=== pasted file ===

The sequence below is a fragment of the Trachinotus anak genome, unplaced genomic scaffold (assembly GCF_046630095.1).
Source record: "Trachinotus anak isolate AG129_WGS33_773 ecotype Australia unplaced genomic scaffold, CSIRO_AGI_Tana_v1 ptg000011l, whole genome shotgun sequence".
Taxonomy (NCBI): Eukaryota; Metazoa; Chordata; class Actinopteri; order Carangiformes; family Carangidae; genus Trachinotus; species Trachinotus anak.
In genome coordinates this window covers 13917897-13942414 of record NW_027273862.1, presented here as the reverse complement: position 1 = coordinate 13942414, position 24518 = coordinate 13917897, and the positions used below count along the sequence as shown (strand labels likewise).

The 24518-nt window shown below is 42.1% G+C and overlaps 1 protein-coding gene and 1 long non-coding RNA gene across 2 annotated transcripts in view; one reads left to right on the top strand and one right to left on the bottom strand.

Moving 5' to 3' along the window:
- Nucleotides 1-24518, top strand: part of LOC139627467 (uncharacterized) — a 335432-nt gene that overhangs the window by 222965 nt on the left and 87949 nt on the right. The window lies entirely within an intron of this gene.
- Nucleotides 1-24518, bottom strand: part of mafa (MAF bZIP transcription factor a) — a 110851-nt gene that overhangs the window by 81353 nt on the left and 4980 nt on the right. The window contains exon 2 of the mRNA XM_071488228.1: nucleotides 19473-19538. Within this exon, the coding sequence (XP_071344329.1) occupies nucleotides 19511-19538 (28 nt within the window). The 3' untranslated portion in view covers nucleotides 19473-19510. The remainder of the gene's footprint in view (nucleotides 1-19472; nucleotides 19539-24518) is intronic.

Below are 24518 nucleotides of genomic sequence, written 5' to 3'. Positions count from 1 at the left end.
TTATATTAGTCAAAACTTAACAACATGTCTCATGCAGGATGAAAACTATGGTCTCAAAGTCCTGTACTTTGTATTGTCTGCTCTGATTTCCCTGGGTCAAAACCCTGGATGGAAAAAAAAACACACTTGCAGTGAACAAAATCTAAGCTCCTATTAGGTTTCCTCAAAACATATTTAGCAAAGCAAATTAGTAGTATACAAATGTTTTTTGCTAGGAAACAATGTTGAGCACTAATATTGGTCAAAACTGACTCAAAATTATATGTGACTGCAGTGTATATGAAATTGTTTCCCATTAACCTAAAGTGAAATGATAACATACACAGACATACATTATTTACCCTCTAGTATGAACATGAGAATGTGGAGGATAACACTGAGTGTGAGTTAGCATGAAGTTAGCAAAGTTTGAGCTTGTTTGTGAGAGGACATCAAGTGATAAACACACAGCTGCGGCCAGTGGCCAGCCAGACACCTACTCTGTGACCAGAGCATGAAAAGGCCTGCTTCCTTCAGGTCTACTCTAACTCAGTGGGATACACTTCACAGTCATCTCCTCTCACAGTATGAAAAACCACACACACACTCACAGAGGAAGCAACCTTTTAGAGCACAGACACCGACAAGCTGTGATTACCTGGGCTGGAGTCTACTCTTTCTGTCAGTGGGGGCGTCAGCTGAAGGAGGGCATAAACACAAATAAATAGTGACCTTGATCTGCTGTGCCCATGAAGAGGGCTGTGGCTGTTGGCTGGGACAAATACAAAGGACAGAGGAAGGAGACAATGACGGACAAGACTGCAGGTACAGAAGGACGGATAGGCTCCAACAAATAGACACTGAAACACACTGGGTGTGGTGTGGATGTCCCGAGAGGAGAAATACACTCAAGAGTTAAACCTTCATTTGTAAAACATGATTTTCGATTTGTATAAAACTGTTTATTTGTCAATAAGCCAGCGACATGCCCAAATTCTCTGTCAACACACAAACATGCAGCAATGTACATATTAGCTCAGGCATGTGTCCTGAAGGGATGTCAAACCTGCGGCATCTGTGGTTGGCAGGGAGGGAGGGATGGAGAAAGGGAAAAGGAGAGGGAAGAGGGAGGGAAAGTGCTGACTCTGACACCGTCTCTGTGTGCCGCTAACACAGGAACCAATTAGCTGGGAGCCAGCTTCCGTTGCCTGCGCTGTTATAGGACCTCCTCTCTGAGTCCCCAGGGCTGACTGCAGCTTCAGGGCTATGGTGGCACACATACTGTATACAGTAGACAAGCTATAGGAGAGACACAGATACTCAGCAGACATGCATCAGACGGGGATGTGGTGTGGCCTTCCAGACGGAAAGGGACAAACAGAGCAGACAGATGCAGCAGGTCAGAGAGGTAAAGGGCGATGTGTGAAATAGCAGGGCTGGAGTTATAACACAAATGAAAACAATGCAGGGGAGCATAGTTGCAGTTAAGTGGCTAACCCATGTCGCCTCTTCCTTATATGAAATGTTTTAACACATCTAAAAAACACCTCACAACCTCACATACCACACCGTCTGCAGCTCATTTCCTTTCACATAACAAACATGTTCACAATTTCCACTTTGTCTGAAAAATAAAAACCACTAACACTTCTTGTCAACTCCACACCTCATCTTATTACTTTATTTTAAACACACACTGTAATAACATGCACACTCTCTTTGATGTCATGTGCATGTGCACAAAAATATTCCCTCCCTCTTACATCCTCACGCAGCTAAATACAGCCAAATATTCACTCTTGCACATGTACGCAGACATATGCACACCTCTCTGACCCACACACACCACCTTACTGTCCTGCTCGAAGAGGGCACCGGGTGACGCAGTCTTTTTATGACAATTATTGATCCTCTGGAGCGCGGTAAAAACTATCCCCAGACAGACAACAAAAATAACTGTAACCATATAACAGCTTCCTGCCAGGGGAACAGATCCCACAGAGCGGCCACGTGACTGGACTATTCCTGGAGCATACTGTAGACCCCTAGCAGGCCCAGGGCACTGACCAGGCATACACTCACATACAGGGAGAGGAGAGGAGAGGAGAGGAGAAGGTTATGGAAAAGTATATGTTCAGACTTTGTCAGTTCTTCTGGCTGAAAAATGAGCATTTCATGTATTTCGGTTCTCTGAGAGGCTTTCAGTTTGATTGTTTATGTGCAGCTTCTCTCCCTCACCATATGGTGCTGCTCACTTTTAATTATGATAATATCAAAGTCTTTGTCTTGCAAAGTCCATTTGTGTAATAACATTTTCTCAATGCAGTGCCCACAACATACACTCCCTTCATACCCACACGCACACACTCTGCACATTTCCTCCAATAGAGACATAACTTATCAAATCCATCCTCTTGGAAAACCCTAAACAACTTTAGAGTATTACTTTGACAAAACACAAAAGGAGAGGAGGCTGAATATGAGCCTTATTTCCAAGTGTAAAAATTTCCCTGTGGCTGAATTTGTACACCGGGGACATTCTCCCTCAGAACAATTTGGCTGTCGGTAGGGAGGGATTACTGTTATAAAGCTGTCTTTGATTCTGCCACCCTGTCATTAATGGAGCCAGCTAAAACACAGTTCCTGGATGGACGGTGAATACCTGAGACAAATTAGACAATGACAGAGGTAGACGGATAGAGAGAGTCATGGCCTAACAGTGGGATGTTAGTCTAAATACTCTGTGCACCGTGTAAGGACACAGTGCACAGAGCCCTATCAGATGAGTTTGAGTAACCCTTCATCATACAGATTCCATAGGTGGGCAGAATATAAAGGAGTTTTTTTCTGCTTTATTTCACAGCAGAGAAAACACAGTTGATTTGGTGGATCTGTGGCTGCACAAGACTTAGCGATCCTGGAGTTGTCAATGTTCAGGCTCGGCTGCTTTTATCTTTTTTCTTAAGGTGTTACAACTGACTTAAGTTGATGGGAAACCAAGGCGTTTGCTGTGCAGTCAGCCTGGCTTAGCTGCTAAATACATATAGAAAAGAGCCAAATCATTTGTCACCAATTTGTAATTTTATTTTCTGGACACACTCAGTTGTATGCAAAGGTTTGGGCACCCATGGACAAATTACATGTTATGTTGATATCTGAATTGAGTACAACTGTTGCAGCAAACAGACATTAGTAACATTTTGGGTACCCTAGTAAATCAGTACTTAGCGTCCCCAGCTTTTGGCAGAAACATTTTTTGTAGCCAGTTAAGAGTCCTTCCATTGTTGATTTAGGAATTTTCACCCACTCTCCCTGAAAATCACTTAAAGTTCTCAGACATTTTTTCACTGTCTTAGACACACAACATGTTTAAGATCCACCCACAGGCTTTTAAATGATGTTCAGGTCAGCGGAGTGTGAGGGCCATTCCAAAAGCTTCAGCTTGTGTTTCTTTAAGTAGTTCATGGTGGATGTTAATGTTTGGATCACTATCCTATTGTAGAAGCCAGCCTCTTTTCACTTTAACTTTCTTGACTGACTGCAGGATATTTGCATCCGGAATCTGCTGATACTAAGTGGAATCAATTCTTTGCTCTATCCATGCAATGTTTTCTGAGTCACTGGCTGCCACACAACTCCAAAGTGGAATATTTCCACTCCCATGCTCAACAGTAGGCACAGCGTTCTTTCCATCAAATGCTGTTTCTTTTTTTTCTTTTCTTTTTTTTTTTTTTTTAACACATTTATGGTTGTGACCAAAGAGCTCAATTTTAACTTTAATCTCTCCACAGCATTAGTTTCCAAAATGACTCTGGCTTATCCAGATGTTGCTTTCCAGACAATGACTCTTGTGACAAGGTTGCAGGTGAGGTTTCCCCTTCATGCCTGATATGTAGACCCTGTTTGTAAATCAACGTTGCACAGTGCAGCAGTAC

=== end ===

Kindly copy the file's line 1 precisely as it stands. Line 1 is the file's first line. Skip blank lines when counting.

The sequence below is a fragment of the Trachinotus anak genome, unplaced genomic scaffold (assembly GCF_046630095.1).